I can understand that if they library isn’t being used, it’s time to replace it and use the space wisely. However, there seem to be several assumptions here.
- Students aren’t reading paper books but they’ll read the digital books. Or perhaps they are thinking those few people that check out books will be happy with the digital readers. Maybe that’s why they only got 18 readers when they have over 400 students.
- Students aren’t reading so just give them the media (TVs and computers) that they are following.
Across the United States libraries are changing. They are carrying fewer books and more digital and multimedia options. From my perspective, it looks like we are reacting to a trend without understanding it. I’d like to know:
- Are people still reading books? (Maybe they are buying them instead of checking them out of the library.)
- If so, where are they getting those books and why do they get them from other places?
- If not, are they using the computer instead of reading?
- If so, what are they using the computer for?
- If they are using computers instead of reading books, and they aren’t reading on computers, do we want to fundamentally change what our libraries do?
- Is the purpose of a library to provide access to books or access to information?
- If it’s access to information, what does a library offer over the internet? Access to the internet for those that don’t have it at home? Help interpreting or sorting all the information out there?
I spent a lot of time in libraries growing up. As a matter of fact, I spent hours in the Cushing Academy library. (My parents taught there several summers.) Although I still love libraries and actually considered a job as director of our local library a few years ago, I no longer spend any significant time at the library.
Why don’t I spend time in libraries?
- They never have the books I am looking for. I think this is the Long Tail at work. I now hear about a lot of very specific niche business books. There’s not enough market for my local library to stock them. By contrast I can order them from Amazon and have them delivered tomorrow. (Or order it on my Kindle and read it now, just like I used to do at the library.)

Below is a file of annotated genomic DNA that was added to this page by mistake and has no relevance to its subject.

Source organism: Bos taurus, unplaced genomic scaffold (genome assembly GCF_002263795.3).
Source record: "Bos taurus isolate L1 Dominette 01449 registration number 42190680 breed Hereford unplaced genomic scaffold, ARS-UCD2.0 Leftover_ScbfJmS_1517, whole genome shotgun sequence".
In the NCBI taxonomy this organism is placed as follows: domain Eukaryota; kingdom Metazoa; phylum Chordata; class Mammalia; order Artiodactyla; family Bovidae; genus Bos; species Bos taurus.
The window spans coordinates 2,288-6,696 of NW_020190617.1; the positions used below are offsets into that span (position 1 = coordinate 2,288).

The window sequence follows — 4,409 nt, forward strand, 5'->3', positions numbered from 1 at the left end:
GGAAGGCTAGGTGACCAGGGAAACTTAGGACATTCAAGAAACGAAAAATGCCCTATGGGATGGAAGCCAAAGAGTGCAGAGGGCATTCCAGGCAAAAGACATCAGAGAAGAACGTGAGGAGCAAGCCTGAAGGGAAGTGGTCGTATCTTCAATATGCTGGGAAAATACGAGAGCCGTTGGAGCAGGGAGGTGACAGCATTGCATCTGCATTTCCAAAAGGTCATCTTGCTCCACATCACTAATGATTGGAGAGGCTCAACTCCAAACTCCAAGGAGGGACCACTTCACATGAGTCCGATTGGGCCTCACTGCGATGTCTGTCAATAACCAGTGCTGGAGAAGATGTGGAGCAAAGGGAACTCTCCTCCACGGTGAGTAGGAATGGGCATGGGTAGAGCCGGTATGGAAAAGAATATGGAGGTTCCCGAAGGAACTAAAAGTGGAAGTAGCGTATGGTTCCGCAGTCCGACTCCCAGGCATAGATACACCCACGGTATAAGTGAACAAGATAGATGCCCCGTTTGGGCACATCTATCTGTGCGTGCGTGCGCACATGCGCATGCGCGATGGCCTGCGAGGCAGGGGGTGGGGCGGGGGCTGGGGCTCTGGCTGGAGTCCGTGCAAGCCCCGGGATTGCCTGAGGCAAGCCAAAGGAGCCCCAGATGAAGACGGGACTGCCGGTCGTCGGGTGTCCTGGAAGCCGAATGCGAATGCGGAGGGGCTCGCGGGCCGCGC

- When the library has the book I am looking for it is usually a best seller and there is a really long wait for it. Then when I get it, I have to go pick it up immediately and I have to read it within a week – and I might be in the middle of another book. It isn’t convenient. I can order it from Amazon when I want to read it, have it delivered tomorrow, and turn around and sell it.
- It isn’t convenient. My local library is very tiny and doesn’t have any books I want to read. The closest decent size library is over seven miles away. Their online catalog is way worse than Amazon.com and they won’t put a hold on a book on the shelves. So if the book is in the library, I either have to drive up immediately or hope that nobody else checks it out in the meantime. If it’s not checked in, I have to wait for it and then immediately drive up when it’s available.
I think we spend too much time talking about how our libraries are going digital and how books are going away without stopping to ask what we want from our libraries.
I think instead the world has divided into people with different assumptions:
- those that think everyone will read books digitally in the future
- those that think reading is going away and libraries should evolve
- those that think reading is going away and libraries need to keep books and encourage people to read
I don’t think we know enough to know what our libraries should do.